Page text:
Ball Showing Levels of Carbon Monoxide in Air
Student Artist: Elmer Blaikie
Course: Data Visualization with Lucy HG Solomon
Sustainability Focus: Clean Air
Data Source: Environmental Protection Agency (2017) CO Air Quality 1996-2016
Media: acrylic on paper-maché
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This piece reveals how many parts per million of CO1 are in the air. The levels over a period of years are reflected through light: 1 light equals 1 part per million. There is a simple one-to-one ratio, based on OSHA’s sequential data of the past nine years, as follows: 5.965, 5.842, 5.382, 4.996, 5.304, 4.681, 4.327, 4.028, 3.968
The completed piece shows the levels of carbon monoxide in the United States from 1990-2016. The piece is a paper-maché globe that has small LED lights covering it. The lights light up as the amount of carbon monoxide changes. I wanted to make people aware of the amount of carbon monoxide that is currently in the air. I used green and blue lights to represent the ocean and the plants. The body of the piece is painted blue-green to have a springtime feel to it, and it resembles an old-school science fiction prop.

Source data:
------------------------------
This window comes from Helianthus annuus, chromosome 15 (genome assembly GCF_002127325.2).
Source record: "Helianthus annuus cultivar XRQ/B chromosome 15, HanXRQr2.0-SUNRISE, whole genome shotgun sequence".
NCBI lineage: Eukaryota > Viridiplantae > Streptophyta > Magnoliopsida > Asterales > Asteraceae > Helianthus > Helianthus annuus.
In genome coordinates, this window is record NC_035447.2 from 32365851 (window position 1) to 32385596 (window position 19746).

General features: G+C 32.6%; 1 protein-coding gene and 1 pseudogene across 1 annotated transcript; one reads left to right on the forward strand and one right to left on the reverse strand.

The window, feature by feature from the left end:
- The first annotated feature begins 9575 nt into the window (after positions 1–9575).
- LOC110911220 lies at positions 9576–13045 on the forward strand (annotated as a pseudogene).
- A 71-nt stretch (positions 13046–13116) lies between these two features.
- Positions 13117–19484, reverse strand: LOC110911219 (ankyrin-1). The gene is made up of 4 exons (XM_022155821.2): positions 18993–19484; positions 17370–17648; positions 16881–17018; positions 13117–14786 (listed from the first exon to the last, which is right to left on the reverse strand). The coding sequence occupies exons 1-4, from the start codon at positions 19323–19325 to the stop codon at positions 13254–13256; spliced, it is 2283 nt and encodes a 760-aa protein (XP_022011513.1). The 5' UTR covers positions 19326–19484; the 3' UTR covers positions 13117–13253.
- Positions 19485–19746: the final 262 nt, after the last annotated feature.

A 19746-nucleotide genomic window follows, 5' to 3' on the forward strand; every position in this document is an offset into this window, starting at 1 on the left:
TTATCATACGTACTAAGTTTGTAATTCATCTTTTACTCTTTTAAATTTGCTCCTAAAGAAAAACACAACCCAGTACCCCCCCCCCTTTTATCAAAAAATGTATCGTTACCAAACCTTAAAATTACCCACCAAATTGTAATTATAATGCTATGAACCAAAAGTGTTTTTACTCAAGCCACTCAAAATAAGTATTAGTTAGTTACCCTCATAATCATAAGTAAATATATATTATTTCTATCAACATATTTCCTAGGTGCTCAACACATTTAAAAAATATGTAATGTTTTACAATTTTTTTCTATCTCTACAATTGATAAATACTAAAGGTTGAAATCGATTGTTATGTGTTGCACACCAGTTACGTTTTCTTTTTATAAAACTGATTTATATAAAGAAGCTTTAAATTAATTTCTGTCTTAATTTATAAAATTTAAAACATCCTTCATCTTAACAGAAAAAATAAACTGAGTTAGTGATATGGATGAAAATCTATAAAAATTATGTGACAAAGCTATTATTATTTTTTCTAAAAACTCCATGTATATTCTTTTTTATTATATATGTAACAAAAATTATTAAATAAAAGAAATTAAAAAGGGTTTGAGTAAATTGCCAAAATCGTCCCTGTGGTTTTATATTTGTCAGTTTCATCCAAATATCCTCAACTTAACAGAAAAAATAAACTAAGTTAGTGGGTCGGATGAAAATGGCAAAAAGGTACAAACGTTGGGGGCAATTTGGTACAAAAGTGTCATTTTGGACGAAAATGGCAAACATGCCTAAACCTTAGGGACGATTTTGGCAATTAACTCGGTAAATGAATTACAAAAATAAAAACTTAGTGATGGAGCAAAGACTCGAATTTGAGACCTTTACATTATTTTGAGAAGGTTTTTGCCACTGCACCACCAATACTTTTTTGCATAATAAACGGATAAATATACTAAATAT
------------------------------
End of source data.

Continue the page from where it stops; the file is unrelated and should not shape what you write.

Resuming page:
I discovered that the data shows that the amount of carbon monoxide has actually decreased beginning in 1980. I did want to show all the data going back that far but it just wasn’t physically possible at this level. When the lights initially go on they are all illuminated. As time goes on the lights start to go out, showing the decrease in carbon monoxide.
The piece itself is made of junk mail flyers and glue. There is a layer of water based lacquer covering the body. The lights are standard LED lights controlled by a raspberry pi computer that runs off a small battery. This was a piece that I have wanted to do for about a year. Originally it was going to be much more complicated but I decided to simplify it. I would like to develop a similar sculpture that uses solar to power it.